Good news here: the installation process for a steel tub is much easier! And if you’re determined enough and handy, you may be able to install a steel tub by yourself.
However, some enameled steel tubs must be built into the bathroom. So steel installation can also cost a lot. However, you can expect the installation cost to be at least a few hundred dollars cheaper than cast iron tub installation in the same bathroom.
One of the most important factors when choosing a bathtub is durability. Certain tubs can chip or scratch easily, making them less appealing and uncomfortable.
And take it from me, the last thing you want is a tub that starts to deteriorate and take damage after just a few months or years. The best tubs will last you decades, if not a lifetime. Let’s look at the durability of cast iron vs steel tubs.
Cast Iron Durability
Cast iron tubs are undoubtedly more durable than steel tubs. The solid piece of cast iron metal is pure, thick iron, making it resistant to abrasion and corrosion that other tubs can suffer from.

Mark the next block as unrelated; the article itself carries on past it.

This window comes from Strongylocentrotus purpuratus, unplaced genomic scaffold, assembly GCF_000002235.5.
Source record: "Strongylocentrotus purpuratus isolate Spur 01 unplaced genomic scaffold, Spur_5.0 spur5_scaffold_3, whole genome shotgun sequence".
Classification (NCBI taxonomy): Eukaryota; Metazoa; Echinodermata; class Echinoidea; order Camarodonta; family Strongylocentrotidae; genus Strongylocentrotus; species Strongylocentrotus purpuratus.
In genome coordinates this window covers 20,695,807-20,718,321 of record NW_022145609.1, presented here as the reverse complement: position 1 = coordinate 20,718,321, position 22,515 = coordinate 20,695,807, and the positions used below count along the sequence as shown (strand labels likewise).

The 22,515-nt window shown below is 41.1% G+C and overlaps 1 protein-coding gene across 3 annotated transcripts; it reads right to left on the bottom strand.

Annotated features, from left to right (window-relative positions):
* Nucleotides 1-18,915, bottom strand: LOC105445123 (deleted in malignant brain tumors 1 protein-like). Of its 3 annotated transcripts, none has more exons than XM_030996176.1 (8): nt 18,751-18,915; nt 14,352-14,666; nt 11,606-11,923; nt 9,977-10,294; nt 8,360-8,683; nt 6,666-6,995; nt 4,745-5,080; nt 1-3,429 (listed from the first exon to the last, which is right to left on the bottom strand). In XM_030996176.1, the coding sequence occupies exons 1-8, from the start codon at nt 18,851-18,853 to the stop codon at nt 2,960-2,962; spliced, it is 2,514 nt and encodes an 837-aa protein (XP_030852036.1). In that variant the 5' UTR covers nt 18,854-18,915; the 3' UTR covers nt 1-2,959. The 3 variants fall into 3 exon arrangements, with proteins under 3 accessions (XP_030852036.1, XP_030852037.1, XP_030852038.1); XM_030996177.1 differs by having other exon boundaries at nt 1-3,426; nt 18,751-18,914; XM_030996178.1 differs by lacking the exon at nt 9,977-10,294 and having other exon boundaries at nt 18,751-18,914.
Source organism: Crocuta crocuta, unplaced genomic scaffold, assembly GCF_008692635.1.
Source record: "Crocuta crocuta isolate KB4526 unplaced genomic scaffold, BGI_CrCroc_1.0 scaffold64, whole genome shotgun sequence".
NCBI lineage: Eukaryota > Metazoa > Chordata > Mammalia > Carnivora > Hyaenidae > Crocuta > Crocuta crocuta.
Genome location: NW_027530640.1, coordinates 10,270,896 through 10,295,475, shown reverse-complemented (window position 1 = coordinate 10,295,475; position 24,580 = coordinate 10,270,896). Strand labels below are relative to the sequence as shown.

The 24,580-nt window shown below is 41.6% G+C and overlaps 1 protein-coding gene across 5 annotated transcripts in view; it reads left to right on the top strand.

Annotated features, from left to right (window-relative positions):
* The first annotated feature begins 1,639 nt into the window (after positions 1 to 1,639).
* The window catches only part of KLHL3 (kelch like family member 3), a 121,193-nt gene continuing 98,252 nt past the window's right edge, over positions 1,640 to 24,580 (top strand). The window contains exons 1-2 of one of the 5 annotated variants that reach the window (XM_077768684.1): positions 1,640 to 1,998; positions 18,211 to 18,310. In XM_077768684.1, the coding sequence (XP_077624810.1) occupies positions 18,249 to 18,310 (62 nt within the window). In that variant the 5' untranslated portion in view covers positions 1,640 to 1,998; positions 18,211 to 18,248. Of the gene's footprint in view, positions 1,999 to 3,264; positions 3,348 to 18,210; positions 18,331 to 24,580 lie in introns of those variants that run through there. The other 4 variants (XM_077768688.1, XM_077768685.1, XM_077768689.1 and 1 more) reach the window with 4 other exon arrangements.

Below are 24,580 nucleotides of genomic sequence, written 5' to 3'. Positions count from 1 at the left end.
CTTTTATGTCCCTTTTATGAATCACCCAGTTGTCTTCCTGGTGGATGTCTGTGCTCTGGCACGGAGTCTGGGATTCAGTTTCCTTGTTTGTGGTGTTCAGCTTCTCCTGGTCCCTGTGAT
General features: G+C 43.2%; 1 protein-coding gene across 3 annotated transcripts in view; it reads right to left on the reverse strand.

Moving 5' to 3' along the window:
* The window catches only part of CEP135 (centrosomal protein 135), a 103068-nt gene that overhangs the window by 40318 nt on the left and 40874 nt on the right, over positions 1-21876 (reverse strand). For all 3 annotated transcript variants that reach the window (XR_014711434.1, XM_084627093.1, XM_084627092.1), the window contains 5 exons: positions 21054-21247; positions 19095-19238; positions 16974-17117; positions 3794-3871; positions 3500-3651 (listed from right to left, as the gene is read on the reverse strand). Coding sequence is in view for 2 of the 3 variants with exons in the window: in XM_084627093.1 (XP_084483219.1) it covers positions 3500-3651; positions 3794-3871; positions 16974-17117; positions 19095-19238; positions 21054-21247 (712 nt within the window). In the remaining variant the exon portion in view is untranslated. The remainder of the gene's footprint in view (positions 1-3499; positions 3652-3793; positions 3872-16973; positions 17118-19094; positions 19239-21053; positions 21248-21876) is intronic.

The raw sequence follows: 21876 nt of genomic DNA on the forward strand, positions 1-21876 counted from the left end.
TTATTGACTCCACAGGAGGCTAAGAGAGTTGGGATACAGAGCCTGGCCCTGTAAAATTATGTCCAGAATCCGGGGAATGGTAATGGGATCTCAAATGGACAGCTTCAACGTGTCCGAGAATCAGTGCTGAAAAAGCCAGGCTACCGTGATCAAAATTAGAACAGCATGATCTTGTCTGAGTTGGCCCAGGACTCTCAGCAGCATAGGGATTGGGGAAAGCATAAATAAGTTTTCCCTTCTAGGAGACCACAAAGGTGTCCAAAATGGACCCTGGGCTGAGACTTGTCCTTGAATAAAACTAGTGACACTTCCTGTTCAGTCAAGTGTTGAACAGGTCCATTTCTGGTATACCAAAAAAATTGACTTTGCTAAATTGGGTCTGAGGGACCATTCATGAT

If durability is your number one priority, even lower-quality cast iron tubs can last for decades, making it a solid investment.
Steel tubs are no slouch with durability, as they’re also resistant to corrosion and abrasion. The combination of steel and enamel makes for a super tough tub that can last you years and years.
However, if not cared for properly, the enamel on the steel could start to chip off, making for an unappealing look. But with proper maintenance, a steel tub should last you decades.
If you have a problem with your steamy bath water going cold after just a few minutes, heat retention is probably an important consideration for you.